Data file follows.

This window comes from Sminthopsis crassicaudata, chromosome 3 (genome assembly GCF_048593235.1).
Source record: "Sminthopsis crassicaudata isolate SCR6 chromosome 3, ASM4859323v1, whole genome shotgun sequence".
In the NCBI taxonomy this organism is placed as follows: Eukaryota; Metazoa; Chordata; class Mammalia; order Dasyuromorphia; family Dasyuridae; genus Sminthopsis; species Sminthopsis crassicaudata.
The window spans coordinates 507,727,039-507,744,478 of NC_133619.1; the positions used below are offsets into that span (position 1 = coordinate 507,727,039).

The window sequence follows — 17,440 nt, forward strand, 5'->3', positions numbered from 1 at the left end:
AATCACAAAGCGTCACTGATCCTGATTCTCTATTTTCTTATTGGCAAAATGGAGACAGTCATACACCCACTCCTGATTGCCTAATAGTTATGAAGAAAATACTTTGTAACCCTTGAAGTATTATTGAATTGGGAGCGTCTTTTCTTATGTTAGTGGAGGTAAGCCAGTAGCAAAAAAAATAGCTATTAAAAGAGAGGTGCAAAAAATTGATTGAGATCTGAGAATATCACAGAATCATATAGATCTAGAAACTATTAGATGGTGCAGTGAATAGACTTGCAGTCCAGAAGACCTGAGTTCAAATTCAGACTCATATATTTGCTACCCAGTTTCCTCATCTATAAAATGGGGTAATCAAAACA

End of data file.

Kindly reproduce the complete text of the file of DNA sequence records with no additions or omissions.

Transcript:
This window comes from Sminthopsis crassicaudata, chromosome 3 (genome assembly GCF_048593235.1).
Source record: "Sminthopsis crassicaudata isolate SCR6 chromosome 3, ASM4859323v1, whole genome shotgun sequence".
In the NCBI taxonomy this organism is placed as follows: Eukaryota; Metazoa; Chordata; class Mammalia; order Dasyuromorphia; family Dasyuridae; genus Sminthopsis; species Sminthopsis crassicaudata.
The window spans coordinates 507,727,039-507,744,478 of NC_133619.1; the positions used below are offsets into that span (position 1 = coordinate 507,727,039).

The window sequence follows — 17,440 nt, forward strand, 5'->3', positions numbered from 1 at the left end:
AATCACAAAGCGTCACTGATCCTGATTCTCTATTTTCTTATTGGCAAAATGGAGACAGTCATACACCCACTCCTGATTGCCTAATAGTTATGAAGAAAATACTTTGTAACCCTTGAAGTATTATTGAATTGGGAGCGTCTTTTCTTATGTTAGTGGAGGTAAGCCAGTAGCAAAAAAAATAGCTATTAAAAGAGAGGTGCAAAAAATTGATTGAGATCTGAGAATATCACAGAATCATATAGATCTAGAAACTATTAGATGGTGCAGTGAATAGACTTGCAGTCCAGAAGACCTGAGTTCAAATTCAGACTCATATATTTGCTACCCAGTTTCCTCATCTATAAAATGGGGTAATCAAAACA